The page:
Su Dowie – Our Voices, Our Waterfront

TWA members and others are talking to writer Sharon Babcock about enduring inspirations, life lessons, and perspectives from their experiences on the working waterfront. This month’s feature: Su Dowie, the executive director of the Foss Waterway Development Authority. Su Dowie is a tireless supporter of the waterfront and her retirement in May from the Foss […]

TWA members and others are talking to writer Sharon Babcock about enduring inspirations, life lessons, and perspectives from their experiences on the working waterfront.
This month’s feature: Su Dowie, the executive director of the Foss Waterway Development Authority.

Su Dowie is a tireless supporter of the waterfront and her retirement in May from the Foss Waterway Development Authority will mark the end of her very productive 16 years with FWDA.
FWDA is an organization focused on the Foss Waterway and is reminiscent of the area’s role in Tacoma more than 120 years ago. Marine trade, railroads and sawmills made the Foss Waterway an industrial center. Its namesake, Thea Foss, started the Foss Maritime Company in 1889. Over time, industrial use polluted the waterway and the economy shifted as businesses closed or moved away. Things got so bad that the Environmental Protection Agency designated the waterway and Commencement Bay a Superfund cleanup site in 1983.

That designation was a call to action for city officials and business leaders and resulted in the creation of the Foss Waterway Development Authority to steer the waterfront back to success. Since then, the organization’s efforts have been involved in planning, engineering and other development activities in cooperation with regulatory agencies and with public input. Today the mixed-use community on the Thea Foss Waterway includes housing, retail and restaurants as well as recreation and education opportunities.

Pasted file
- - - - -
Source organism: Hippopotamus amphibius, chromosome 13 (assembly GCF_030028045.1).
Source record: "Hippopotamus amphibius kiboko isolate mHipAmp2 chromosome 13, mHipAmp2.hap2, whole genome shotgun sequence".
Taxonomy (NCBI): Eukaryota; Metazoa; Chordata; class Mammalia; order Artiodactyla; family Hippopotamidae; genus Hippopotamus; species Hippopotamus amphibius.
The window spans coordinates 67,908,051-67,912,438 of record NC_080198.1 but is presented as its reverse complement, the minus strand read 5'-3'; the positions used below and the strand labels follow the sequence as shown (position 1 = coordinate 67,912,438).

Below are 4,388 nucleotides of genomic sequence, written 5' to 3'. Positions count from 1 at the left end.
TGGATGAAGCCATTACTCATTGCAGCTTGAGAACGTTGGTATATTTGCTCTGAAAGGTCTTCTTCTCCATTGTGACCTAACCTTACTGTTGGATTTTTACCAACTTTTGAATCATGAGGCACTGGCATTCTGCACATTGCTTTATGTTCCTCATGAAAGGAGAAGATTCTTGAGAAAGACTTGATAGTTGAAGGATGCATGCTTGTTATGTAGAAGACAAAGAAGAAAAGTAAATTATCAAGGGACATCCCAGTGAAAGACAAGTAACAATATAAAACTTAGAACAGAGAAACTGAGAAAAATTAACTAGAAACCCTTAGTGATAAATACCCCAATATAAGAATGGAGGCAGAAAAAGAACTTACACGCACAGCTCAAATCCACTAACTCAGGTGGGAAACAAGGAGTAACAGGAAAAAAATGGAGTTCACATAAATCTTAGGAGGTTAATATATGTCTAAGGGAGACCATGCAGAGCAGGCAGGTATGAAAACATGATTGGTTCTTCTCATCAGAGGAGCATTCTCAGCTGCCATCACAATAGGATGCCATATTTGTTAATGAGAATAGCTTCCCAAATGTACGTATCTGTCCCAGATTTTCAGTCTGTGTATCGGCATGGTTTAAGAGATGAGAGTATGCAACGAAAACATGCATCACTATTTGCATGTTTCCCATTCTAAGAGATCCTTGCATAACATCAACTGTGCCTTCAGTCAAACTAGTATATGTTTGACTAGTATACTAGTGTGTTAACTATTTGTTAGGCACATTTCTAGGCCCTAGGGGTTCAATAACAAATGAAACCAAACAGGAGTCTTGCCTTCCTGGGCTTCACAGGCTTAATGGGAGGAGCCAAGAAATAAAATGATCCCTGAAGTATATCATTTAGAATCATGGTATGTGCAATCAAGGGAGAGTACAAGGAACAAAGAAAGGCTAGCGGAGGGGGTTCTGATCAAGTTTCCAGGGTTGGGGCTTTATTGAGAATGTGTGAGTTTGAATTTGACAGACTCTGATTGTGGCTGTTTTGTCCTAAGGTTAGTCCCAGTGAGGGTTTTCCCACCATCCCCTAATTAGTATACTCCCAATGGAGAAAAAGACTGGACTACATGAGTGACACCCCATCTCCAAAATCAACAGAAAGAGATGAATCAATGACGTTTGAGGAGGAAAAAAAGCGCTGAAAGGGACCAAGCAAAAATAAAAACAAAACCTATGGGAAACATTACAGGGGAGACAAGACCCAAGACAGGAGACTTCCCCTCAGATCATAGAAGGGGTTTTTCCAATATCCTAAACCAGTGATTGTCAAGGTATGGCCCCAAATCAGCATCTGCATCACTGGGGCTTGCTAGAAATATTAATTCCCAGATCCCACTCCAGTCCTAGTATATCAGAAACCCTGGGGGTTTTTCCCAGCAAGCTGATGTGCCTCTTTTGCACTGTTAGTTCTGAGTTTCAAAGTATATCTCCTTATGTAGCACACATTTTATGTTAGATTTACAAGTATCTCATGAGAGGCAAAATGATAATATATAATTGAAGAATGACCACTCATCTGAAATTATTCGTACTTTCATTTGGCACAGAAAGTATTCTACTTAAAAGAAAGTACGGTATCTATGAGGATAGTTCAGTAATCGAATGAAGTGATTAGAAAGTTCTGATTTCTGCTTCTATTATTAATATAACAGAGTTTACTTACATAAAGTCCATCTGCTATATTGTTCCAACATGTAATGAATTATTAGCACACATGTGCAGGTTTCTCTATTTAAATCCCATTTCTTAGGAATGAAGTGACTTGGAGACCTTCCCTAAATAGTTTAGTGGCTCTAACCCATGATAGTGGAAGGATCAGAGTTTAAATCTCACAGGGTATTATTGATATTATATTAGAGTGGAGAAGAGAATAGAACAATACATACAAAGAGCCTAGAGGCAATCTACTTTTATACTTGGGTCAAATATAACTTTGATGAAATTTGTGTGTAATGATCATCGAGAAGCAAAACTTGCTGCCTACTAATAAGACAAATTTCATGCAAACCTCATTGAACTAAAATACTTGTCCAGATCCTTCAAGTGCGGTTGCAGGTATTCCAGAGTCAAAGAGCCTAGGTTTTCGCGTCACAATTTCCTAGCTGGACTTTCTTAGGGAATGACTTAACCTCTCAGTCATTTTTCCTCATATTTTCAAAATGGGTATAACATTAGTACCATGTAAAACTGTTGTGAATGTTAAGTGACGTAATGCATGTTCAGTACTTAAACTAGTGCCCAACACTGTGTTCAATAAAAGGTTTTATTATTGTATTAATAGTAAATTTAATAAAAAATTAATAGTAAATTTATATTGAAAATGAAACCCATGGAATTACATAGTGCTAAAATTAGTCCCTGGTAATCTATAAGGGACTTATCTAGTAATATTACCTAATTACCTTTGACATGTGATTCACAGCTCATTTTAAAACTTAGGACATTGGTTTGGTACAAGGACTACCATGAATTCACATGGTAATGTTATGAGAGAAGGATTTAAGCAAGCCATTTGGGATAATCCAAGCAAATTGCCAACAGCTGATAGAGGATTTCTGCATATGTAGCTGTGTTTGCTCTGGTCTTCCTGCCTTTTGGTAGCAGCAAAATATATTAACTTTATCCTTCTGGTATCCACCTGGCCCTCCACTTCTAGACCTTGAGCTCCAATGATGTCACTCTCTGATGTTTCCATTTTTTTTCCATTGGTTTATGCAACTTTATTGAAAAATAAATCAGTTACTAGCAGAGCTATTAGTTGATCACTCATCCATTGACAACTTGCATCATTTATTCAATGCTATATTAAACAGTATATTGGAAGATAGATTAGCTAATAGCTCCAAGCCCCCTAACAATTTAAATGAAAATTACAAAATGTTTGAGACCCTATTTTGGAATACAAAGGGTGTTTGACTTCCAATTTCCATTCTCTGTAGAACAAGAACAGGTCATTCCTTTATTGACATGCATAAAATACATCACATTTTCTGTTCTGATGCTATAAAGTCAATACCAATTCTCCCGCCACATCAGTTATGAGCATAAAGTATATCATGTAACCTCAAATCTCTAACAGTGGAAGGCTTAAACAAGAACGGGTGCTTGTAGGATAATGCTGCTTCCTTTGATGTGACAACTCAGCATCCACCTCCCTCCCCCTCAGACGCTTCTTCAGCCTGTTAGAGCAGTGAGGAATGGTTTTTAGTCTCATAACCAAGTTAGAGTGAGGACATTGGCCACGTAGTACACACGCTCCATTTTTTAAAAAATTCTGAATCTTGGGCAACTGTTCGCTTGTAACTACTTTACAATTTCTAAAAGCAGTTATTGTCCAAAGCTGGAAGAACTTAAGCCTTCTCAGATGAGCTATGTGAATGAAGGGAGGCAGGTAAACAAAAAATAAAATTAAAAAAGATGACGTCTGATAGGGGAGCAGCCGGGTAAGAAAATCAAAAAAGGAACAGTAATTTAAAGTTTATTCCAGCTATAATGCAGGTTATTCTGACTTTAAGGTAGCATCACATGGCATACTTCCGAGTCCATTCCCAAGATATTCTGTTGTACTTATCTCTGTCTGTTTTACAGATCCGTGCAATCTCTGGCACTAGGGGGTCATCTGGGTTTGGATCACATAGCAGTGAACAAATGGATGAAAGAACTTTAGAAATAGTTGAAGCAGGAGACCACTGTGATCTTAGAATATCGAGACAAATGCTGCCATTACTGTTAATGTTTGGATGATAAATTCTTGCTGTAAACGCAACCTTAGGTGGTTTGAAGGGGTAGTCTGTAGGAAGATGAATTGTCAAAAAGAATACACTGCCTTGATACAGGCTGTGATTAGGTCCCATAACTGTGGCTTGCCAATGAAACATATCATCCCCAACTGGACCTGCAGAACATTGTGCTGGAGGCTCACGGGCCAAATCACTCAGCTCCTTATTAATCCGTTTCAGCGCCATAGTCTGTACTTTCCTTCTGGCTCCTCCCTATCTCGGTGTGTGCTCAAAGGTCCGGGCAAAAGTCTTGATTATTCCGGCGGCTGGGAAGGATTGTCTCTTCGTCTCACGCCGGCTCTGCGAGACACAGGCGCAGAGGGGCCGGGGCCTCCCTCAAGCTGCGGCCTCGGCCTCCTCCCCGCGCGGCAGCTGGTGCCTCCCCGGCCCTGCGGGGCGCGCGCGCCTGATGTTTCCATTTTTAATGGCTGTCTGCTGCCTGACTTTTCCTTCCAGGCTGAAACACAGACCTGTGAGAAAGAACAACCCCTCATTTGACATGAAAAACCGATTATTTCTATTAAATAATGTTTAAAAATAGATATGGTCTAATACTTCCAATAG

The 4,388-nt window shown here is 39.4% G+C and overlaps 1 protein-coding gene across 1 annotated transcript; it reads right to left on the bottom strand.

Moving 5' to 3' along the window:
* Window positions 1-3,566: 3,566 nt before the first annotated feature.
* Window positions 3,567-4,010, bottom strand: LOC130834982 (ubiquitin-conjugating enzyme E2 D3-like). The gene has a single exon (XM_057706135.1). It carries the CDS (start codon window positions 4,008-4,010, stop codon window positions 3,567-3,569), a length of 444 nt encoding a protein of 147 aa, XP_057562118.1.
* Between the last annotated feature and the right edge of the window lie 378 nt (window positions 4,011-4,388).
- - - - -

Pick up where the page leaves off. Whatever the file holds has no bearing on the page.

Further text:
As she retires, Su Dowie expresses her unique perspective on this transformation.

Q: How would you describe the role your work demands?

A: Mine is the role of an implementer; the planning is done by the city and community. I help to bridge the gap between vision and reality. The hats involved for me have been those of developer, public agency employee, community member, environmentally aware citizen, and booster.

Q: What did you have to learn to do this?

A: The regulatory requirements of this environment, patience, how to best do advocacy for the community, permitting, and a balance between technical knowledge and policy.

Q: What have you most enjoyed during your tenure? Why?

A: Working with the city and parks and the quality of personnel; they are bright. Also, the business people who advocate for progress in this vein. Often they are not acknowledged, however they identify resources for the projects we plan.

Q: What are the problems solved by someone who does what you do?

A: We often take blighted vacant land and bring to it mixed urban uses that will suit the next 100 years.

Q: What are the inherent challenges in this work?